Last updated: September 10. 2013 6:36AM - 1101 Views
Associated Press



In this Friday, Aug. 30, 2013 photo, Japanese weightlifter Hiromi Miyake, center, silver medalist in the London Olympic women's 48kg event, her father Yoshiyuki Miyake, left, and her uncle Yoshinobu Miyake show their medals at a training gym in Tokyo. The Olympics are in Hiromi Miyake’s blood, a heritage that stretches back to the 1960s, when her uncle Yoshinobu won gold medals in Tokyo in 1964 and Mexico City in 1968, and her father Yoshiyuki also won bronze in 1968. (AP Photo/Junji Kurokawa)
In this Friday, Aug. 30, 2013 photo, Japanese weightlifter Hiromi Miyake, center, silver medalist in the London Olympic women's 48kg event, her father Yoshiyuki Miyake, left, and her uncle Yoshinobu Miyake show their medals at a training gym in Tokyo. The Olympics are in Hiromi Miyake’s blood, a heritage that stretches back to the 1960s, when her uncle Yoshinobu won gold medals in Tokyo in 1964 and Mexico City in 1968, and her father Yoshiyuki also won bronze in 1968. (AP Photo/Junji Kurokawa)
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(AP) The Olympics are in Japanese weightlifter Hiromi Miyake's blood, a heritage that stretches back to the 1960s, when her uncle won gold medals in Tokyo in 1964 and Mexico City in 1968, and her father also won bronze in 1968.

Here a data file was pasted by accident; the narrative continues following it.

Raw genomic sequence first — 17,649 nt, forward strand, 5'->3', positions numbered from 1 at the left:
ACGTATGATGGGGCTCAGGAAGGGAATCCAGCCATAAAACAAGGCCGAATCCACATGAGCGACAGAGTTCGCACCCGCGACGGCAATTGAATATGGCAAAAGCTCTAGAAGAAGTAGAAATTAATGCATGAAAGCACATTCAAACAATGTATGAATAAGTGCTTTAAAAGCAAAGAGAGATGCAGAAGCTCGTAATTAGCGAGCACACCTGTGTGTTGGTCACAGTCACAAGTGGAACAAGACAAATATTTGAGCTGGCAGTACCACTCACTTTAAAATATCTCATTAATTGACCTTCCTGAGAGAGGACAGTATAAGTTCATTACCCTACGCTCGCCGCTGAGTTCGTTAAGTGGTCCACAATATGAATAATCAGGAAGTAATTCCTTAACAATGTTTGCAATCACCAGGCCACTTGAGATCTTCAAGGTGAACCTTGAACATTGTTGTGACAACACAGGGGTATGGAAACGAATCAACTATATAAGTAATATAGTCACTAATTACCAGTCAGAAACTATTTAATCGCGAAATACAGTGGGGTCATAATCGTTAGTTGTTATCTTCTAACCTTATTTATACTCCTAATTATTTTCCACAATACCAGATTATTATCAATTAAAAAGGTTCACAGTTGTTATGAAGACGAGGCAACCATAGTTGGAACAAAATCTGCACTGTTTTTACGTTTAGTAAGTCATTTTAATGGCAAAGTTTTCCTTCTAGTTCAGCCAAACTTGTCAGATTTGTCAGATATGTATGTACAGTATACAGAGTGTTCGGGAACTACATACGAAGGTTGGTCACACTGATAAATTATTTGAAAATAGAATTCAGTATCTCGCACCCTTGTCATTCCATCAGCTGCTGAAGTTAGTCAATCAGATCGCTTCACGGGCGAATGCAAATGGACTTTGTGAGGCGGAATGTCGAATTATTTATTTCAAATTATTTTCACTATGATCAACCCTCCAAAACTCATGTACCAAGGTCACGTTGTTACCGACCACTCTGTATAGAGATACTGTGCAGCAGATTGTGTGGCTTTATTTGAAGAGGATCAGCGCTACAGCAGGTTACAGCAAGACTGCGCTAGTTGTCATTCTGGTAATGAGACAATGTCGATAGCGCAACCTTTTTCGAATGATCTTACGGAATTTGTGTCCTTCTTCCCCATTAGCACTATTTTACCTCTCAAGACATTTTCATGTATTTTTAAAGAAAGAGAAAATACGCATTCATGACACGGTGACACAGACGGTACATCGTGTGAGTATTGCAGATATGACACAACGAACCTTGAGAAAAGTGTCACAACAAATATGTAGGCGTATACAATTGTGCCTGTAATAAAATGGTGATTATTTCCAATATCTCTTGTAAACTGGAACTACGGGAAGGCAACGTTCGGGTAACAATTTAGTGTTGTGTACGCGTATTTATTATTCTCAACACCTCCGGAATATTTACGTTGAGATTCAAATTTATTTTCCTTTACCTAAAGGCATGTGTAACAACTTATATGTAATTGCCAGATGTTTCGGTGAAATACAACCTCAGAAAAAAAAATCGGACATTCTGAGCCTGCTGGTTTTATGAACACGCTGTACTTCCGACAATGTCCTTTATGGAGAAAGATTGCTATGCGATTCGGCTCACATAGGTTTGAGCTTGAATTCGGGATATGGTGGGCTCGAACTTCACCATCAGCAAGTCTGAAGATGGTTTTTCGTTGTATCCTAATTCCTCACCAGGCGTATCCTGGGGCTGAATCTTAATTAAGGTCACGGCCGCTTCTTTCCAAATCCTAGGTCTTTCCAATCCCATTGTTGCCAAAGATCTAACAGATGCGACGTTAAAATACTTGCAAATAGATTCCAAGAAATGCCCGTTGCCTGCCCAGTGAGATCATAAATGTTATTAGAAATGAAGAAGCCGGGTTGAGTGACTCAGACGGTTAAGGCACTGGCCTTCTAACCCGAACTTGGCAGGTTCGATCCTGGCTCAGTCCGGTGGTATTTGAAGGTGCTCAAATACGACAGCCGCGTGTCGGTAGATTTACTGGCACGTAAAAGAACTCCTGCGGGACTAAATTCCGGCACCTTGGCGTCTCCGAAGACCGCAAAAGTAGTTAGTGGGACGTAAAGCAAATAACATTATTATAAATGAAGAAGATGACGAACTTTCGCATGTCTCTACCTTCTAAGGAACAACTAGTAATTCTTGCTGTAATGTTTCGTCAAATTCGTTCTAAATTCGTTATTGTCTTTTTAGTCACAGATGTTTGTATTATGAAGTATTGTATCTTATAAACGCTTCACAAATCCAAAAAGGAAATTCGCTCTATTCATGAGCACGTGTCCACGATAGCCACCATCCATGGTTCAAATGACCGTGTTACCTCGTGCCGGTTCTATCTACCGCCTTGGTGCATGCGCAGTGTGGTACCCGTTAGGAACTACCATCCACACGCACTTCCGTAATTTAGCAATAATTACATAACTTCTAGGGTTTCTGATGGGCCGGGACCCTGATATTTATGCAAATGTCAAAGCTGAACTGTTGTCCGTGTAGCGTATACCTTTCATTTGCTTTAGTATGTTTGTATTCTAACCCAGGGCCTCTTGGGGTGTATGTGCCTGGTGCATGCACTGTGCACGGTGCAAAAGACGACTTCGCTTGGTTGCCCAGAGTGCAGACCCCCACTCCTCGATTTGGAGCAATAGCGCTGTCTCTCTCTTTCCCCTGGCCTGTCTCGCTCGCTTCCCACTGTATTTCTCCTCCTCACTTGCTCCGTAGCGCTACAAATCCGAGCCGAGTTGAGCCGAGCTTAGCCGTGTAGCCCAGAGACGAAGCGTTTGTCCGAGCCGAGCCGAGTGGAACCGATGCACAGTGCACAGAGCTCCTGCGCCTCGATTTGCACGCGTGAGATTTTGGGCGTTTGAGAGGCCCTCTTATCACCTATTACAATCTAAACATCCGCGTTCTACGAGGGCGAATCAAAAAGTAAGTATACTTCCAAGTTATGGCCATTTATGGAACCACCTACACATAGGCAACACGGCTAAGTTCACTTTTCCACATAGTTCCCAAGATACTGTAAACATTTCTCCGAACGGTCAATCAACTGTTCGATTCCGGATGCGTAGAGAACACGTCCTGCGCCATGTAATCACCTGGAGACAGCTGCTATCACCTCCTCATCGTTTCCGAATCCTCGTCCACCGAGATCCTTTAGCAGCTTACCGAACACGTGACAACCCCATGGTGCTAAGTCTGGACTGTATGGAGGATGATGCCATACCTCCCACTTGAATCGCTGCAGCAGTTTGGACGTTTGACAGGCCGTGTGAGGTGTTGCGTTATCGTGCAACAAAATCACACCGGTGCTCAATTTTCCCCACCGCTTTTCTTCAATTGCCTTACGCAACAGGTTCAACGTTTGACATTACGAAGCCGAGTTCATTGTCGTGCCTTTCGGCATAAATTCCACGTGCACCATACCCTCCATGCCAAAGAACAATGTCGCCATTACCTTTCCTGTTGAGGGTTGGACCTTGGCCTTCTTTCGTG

"I think I was able to try as hard as I did because of what they accomplished," said the 27-year-old Miyake, who thrilled Japan last year by winning the country's first-ever medal in women's weightlifting, a silver in London. "I understood how tough it is to win a medal and to keep winning. It's a tremendous effort, and I've felt that a lot during competitions."


With the Olympics coming to Tokyo in 2020, she hopes that will inspire the next generation of Japanese athletes.


Miyake trains at one of Tokyo's leading training centers, a far cry from the conditions her uncle faced in 1964, when the country was still rebuilding from World War II. Yoshinobu Miyake recalls walking the streets of Tokyo with a crooked barbell in hand, looking for somewhere to practice.


"There were no facilities, no food to eat, no barbells, no place to practice. The coaches were struggling," he said.


In 1964, Japan won 16 golds and 29 medals in total, trailing only the United States and Soviet Union. Miyake took gold with a total lift of 397.5 kilograms (874.5 pounds). The games were a turning point for the country's athletic development. The following year, national leagues were set up for a number of sports, including soccer, volleyball and basketball. Sports clubs and facilities cropped up across the country.


Born in 1985, Hiromi Miyake says her inspiration to train for the Olympics came from watching the opening ceremony of the 2000 Sydney Games when she was 14.


"I thought to myself, 'that's incredible,' " she said. "I thought, I want to do something different, I want to change and challenge myself."


Here's a gallery of images of the Miyakes and their medal-winning moments:


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Associated Press writer Elaine Kurtenbach contributed to this story.


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Follow AP photographers and photo editors on Twitter: http://apne.ws/15Oo6jo


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